Lucky - FamilyEducation

Lucky

December 31,2009
Professor Mom
Aliki McElreath

Aliki is a writer and college English teacher. She lives in North Carolina with her husband, two children (ages seven and ten), a dog, a cat, a rabbit, and too many fish.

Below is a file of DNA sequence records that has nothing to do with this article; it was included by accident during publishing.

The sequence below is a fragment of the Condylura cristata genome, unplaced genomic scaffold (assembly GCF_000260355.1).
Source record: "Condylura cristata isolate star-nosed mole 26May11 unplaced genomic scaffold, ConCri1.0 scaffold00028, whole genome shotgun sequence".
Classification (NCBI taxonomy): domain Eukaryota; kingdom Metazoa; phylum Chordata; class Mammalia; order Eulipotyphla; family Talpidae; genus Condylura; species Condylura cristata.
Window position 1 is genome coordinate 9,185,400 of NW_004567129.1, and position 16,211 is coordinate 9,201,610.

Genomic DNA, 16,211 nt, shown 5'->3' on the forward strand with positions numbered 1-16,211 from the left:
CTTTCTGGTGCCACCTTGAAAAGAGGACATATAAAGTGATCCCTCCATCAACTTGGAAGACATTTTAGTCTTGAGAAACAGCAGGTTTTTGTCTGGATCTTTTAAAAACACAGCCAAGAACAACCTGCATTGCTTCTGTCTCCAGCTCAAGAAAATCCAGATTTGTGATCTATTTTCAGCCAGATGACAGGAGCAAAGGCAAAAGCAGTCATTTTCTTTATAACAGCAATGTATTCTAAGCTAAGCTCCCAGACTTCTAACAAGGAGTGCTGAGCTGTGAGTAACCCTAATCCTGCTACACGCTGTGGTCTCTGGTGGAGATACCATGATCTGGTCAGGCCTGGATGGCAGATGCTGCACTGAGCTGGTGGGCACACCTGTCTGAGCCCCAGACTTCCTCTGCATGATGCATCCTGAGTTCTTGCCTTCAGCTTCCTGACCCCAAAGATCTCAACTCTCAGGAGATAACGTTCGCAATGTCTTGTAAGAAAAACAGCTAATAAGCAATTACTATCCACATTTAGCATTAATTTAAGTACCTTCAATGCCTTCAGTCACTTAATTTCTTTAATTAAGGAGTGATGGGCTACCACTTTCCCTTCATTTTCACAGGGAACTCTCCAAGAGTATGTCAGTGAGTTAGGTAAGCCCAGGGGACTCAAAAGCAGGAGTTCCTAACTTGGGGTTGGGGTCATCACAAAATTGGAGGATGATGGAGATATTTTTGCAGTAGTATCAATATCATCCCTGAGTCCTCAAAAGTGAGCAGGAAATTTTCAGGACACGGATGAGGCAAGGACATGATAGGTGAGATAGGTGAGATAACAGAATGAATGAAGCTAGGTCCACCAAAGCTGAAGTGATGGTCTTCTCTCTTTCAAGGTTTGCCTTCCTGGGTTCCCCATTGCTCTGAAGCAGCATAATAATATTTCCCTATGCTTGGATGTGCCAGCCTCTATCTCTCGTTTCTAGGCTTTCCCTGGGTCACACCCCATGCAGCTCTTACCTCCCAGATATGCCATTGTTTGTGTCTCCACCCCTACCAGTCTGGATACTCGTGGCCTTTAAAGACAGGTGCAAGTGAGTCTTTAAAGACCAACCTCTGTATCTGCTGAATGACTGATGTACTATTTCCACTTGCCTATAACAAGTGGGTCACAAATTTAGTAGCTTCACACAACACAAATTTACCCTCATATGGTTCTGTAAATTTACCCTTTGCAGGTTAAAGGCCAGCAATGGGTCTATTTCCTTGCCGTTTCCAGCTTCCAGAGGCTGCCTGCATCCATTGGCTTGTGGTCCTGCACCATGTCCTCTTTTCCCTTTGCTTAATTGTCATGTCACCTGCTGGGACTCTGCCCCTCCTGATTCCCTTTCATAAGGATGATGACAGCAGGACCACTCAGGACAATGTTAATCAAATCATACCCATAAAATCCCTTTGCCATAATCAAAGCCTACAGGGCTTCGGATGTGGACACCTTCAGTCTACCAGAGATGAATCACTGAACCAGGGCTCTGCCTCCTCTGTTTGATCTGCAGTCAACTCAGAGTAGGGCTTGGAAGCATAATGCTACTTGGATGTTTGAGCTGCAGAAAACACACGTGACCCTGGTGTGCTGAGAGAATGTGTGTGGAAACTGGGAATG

It's the Day Before the New Year today, and I'll spend it the way I usually do every year, cleaning house before the end of the year, and making the traditional Greek yeast bread, the Vasilopita. We'll hide a coin in the dough, as I always do, and the kids will fold the sweet, soft dough over it and argue, purposelessly, over who will be the lucky one this year. I was just thinking this morning that I can't even remember who got the coin last year, although I'm pretty sure L. will remember if I ask him. So much seems to ride on that one, tiny coin, yet we all quickly forget who was the lucky one each year. When I was younger I superstitiously believed so earnestly in the power of the lucky coin, and felt almost doomed when I didn't get it in my piece. And if I DID get the coin one year, I would hoard it away, feeling secretly that the luck from it was already working its magic, and all I'd have to do is sit back and wait and Great Things would come my way. I'd wait. And wait. And wait all year for that lightning bolt of luck to cleave the sky and rain down on me. I wondered, what would luck feel like? Was it like falling in love? Winning the lottery? Becoming famous? Being popular? Would I even know it when it happened? It's always easier to recognize bad luck, somehow--we can spot it so quickly, even kids can pick it out of a crowd. But luck--what would that feel like? In the years between wondering all that and getting to the here and now I did fall in love (it was a little like a lightning bolt), and marry, and have children, and land a job I enjoy, and buy a home I love, and publish some writing, and make it through difficult times, and meet many good friends. I think I know now what luck looks like--years and years from when I was so young and first found that sliver of silver coin peeking out from my piece of the New Year's bread and thought luck just had to be something concrete and tangible like that coin. The trick is that luck is the most intangible thing of all, really--you have to look at it just right to see it, step back and tilt your head just so to catch it out of the corner of your eyes; it's elusive, luck is, but only because we expect it to take a different shape. Luck is tucked into bed at night with your children, and it rests against the curves of their cheeks, and in their eyes. Luck is coming home at the end of a long day, and seeing the lights in your windows, and your husband moving about in the kitchen, and your children running to see you at the door. Luck is standing in the doorway of the house you grew up in, and being able to hug your parents, feeling like a child again, even if just for a moment. It's waking up in the morning--any morning--and taking that first deep breath; it's watching the gentle arc of a dolphin's back nudge the horizon. Luck is woven into the pages of a good book, one with just the right words; it's in the simple things in life, the things that so often go unnoticed because they demand so little. Luck is everywhere, shining, waiting, building. Happy New Year--happy lucky year to all of you.